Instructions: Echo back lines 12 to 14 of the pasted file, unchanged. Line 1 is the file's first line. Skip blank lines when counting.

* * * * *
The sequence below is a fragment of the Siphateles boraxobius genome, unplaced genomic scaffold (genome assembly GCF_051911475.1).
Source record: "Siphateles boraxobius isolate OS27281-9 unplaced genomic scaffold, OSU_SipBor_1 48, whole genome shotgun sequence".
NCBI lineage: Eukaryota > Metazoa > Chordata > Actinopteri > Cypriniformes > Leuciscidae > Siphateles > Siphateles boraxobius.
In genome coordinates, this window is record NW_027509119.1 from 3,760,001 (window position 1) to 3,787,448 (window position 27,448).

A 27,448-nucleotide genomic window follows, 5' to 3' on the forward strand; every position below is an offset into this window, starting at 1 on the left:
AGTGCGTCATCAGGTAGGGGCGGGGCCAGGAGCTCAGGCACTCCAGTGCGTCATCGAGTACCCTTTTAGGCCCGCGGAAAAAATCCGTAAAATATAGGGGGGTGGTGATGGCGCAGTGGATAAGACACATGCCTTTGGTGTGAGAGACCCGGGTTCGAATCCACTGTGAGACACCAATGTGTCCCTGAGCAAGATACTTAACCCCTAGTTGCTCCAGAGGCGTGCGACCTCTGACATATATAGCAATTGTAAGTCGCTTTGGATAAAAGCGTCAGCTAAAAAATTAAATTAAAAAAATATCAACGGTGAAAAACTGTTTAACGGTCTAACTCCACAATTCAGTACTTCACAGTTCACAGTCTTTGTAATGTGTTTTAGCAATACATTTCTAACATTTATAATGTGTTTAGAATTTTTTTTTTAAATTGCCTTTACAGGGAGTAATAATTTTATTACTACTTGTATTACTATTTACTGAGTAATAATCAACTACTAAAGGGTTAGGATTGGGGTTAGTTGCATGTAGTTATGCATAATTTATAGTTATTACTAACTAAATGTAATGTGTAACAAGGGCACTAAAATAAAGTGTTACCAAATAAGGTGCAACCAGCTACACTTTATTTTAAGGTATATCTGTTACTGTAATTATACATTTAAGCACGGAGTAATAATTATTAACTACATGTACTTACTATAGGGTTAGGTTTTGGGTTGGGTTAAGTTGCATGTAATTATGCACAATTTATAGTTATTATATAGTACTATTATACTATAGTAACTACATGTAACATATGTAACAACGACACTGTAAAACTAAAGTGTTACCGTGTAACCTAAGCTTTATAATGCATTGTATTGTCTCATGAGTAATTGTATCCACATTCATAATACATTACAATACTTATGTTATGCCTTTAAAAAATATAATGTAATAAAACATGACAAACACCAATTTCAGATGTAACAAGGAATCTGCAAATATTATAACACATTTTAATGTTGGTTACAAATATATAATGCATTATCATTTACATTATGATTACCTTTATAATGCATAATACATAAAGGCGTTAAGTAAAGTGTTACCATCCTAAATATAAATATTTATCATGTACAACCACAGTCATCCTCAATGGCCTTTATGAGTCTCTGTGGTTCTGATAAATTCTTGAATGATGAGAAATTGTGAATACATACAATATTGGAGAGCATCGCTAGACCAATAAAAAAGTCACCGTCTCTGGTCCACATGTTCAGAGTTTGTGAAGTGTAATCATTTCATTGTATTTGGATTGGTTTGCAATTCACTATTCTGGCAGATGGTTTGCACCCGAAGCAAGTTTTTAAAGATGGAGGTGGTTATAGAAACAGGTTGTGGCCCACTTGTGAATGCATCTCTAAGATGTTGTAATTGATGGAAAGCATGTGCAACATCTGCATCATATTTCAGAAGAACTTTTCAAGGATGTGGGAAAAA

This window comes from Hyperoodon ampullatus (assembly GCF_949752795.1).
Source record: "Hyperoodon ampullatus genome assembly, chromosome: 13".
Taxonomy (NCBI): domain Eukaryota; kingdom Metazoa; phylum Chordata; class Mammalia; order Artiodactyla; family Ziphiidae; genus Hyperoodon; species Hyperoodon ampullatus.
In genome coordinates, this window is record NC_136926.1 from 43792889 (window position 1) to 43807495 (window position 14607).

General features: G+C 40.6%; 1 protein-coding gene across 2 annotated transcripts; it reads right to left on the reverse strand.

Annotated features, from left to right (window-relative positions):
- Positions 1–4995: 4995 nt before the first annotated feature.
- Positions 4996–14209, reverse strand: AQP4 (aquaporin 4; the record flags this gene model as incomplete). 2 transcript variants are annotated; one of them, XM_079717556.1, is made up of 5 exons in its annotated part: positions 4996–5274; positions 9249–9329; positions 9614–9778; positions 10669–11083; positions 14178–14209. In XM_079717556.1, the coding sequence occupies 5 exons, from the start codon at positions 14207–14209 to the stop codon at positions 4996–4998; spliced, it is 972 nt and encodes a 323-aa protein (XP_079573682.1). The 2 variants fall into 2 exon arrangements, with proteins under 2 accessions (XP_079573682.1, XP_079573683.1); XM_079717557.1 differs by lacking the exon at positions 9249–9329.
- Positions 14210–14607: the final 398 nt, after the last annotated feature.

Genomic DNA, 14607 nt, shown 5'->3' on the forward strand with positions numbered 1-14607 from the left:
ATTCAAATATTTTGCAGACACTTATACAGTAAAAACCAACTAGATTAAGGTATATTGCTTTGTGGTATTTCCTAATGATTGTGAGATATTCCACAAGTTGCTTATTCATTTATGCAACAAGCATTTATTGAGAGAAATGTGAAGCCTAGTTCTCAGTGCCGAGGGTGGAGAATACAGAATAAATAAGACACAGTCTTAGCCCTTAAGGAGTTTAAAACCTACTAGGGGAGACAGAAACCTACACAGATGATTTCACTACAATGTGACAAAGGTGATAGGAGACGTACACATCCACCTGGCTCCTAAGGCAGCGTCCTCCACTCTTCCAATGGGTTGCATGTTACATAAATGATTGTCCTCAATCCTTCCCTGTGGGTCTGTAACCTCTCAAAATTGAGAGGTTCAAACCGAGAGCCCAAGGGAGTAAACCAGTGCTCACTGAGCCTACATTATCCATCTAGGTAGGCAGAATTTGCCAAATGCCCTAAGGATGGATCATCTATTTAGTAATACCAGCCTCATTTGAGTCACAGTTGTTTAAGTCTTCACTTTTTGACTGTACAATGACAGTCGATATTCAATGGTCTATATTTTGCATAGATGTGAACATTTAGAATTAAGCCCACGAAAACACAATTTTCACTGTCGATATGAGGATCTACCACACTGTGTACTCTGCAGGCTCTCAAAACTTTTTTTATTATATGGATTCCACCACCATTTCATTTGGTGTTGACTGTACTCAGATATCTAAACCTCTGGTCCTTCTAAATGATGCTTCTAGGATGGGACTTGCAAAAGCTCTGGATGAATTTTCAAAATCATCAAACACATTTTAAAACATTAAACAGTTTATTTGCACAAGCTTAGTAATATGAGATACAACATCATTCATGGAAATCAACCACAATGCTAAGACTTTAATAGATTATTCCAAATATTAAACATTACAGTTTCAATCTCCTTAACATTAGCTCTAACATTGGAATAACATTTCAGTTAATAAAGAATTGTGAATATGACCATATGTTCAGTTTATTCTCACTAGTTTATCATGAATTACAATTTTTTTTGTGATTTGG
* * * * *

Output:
Annotated features, from left to right (window-relative positions):
- Positions 1–4995: 4995 nt before the first annotated feature.
- Positions 4996–14209, reverse strand: AQP4 (aquaporin 4; the record flags this gene model as incomplete). 2 transcript variants are annotated; one of them, XM_079717556.1, is made up of 5 exons in its annotated part: positions 4996–5274; positions 9249–9329; positions 9614–9778; positions 10669–11083; positions 14178–14209. In XM_079717556.1, the coding sequence occupies 5 exons, from the start codon at positions 14207–14209 to the stop codon at positions 4996–4998; spliced, it is 972 nt and encodes a 323-aa protein (XP_079573682.1). The 2 variants fall into 2 exon arrangements, with proteins under 2 accessions (XP_079573682.1, XP_079573683.1); XM_079717557.1 differs by lacking the exon at positions 9249–9329.